Chicago’s Oak Street Beach

It was in the 1970’s during my high school and college years that I remember traveling with friends to Chicago’s Oak Street Beach for a summer field trip from the south suburbs of the city. We would also pick out high rise apartment buildings we wanted to live in after college. And I remember it crowded with beach chairs, towels, bicycles and of course, numerous bathers and acrobatics. I remember male friends wanting to be a life guard as a summer job there; where prestigious life began. Oak Street Beach is located at 1000 N. Lake Shore Drive at Oak Street and Lake Michigan near the Gold Coast/Streeterville neighborhoods.

According to the Chicago Park District, Lincoln Park and Lake Shore Drive suffered constant damage from storms and lake shore erosion. The city built a breakwater made of pilings, planks, and stone on the lake’s edge between Oak Street and North Avenue in the 1870’s. This device could not protect Lake Shore Drive, so in the late 1880s, the commissioners began working with the Army Corps of Engineers to design a seawall between Fullerton and North Avenues to provide better protection. Lake Shore Drive was also extended south from Oak Street to Ohio Street.

The park district claims property owners helped pay for the landfill extension, which included a breakwater to protect the lake shore and roadway from erosion. Constructed in the 1890s, the project included a 50-foot-wide roadway as well as an extensive granite-paved beach, stone sidewalks, bicycle path, bridle path, and luxury lawns with elegant trees.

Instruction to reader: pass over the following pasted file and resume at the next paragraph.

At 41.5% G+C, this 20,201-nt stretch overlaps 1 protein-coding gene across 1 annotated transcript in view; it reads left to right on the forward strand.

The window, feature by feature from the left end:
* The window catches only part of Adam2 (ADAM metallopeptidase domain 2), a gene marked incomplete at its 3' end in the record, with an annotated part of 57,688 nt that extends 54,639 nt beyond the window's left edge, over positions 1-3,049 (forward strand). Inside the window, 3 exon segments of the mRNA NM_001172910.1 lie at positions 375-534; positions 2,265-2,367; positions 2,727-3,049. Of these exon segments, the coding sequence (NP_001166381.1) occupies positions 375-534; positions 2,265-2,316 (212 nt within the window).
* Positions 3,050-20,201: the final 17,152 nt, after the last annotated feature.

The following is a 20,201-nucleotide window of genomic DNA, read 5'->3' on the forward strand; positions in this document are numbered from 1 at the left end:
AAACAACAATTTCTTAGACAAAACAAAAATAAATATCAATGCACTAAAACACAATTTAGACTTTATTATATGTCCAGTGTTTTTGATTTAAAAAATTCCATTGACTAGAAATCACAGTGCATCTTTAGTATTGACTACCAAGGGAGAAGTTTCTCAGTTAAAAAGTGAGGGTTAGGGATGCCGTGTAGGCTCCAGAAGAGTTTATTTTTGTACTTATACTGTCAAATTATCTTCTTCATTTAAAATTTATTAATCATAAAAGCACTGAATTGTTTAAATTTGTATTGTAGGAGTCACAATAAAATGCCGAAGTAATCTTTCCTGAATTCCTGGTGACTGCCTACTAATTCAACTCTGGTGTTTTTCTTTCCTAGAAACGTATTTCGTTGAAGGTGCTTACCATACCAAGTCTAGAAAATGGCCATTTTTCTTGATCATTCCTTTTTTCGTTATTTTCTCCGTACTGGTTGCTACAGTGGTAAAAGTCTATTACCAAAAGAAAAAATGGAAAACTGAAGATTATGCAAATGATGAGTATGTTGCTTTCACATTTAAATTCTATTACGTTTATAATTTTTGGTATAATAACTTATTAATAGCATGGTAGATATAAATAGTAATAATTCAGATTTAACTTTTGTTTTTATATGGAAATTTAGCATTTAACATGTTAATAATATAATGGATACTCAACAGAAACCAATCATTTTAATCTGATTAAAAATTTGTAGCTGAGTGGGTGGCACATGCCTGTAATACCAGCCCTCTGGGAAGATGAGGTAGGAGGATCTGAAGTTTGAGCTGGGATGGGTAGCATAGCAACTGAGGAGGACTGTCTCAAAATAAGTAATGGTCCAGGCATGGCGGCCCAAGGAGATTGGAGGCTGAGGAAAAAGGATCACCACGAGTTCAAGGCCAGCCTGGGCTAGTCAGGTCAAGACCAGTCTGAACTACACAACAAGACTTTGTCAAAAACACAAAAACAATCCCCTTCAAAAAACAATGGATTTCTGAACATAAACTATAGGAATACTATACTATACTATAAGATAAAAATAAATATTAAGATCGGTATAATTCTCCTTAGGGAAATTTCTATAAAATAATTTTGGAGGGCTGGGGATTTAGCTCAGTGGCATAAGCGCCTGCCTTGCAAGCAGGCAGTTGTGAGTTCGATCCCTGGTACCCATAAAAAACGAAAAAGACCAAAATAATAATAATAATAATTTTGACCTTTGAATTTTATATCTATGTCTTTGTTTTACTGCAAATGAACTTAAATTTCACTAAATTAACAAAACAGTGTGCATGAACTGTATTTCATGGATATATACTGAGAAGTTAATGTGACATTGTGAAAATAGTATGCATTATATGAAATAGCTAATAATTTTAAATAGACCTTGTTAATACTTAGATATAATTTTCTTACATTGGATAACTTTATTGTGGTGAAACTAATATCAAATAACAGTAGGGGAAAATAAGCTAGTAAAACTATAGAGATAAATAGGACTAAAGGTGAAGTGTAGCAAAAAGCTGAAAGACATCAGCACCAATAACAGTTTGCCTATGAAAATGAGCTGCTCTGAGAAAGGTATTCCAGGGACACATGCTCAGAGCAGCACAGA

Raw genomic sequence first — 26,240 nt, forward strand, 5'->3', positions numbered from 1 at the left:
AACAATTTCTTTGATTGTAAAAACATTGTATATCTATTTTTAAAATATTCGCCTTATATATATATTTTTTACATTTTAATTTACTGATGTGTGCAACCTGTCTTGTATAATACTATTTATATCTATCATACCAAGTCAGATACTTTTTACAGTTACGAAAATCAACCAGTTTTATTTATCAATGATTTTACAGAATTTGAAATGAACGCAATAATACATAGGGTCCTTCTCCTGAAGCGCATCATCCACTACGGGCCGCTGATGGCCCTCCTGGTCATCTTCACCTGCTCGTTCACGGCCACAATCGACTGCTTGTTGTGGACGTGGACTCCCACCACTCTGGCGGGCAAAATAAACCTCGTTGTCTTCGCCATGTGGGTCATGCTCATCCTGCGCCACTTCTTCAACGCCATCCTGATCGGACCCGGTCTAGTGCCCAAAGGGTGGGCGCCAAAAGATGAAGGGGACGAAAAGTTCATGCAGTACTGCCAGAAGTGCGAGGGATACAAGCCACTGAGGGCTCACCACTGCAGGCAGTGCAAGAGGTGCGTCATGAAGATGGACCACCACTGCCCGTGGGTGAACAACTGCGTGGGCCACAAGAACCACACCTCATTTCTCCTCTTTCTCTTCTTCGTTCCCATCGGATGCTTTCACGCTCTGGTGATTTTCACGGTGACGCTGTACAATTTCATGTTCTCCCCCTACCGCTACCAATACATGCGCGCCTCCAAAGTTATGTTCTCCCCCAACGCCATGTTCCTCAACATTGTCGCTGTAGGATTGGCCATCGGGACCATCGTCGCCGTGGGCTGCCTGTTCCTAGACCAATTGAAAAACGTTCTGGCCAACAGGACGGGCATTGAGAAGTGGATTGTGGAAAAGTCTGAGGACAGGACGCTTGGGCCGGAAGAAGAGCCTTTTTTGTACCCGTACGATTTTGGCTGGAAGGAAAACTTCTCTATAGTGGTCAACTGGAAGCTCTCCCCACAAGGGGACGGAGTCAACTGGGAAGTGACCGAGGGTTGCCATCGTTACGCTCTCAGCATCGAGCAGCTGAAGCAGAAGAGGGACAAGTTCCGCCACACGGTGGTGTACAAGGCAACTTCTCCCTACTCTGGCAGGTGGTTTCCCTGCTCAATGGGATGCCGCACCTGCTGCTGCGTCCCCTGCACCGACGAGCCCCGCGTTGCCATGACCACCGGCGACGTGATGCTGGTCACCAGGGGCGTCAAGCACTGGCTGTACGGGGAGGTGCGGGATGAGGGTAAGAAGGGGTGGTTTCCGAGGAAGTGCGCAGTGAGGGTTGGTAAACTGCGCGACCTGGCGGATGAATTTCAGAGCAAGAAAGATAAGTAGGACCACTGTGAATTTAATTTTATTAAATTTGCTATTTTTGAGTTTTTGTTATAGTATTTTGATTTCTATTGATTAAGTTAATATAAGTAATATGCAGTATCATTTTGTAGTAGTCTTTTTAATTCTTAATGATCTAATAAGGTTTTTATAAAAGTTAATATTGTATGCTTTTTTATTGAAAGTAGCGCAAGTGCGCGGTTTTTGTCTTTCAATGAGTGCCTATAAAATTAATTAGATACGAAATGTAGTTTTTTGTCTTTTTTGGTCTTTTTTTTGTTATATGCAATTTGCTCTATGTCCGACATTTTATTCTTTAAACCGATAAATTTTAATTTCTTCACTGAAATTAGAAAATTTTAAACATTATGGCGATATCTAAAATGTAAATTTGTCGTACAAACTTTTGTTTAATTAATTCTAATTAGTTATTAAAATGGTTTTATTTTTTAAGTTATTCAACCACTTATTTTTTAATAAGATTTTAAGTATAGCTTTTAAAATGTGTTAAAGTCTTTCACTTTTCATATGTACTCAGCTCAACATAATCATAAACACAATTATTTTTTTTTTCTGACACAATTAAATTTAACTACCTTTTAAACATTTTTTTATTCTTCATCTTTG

The beach was extremely popular in the early 1900’s but rich, mansion property owners complained about how small it was so it was extended in 1923. My father remembers living in the city in those early years as a child attending the beach. According to sources, over 50,000 visitors were known to travel to the beach during that time.The Chicago Park District offers some wonderful history on all Chicago area parks and when they can be used.

Today, Oak Street has gone through many renovations and has a outdoor cafe though with Covid restrictions, not available at this time. Currently, the beach is closed but when opened, you can rent beach chairs, umbrellas and cabanas. Of course, public restrooms are available. Usually, various vendors carts are seen along the path. Besides swimming, many beach goers play volleyball or just sit, taking pictures of amazing sunrises and sunsets. Still, a beautiful place to visit.

Photo courtesy of Greg Wass

Chicago’s impact on Fox Lake

By Caryl Clem:

Chicago Trading Company, a giant distributor of crops by trains and ships that resulted in Chicago becoming the largest grain port in the world by 1854. When the Wisconsin Central railroad connected to the Chain O’Lakes area in 1882, a resort haven for wealthy Chicagoans was created. Chicago Board of Trade members decided to build a private grand hotel in Fox Lake, The Mineola on 91 North Cora Avenue in 1884. The three story structure with a two tiered veranda featured one hundred private room suites with hot and cold running water available for $2.00 daily. Labor statistics in 1884 for Chicago day laborers averaged about $2.20 a week. The hotel sold to a new owner in 1891 that expanded business by going public. Weekends at the hotel featured entertainment while enjoying the surrounding scenery. Sightseeing steamboats carried tourists to” Egyptian Lotus “beds flowering on several lakes.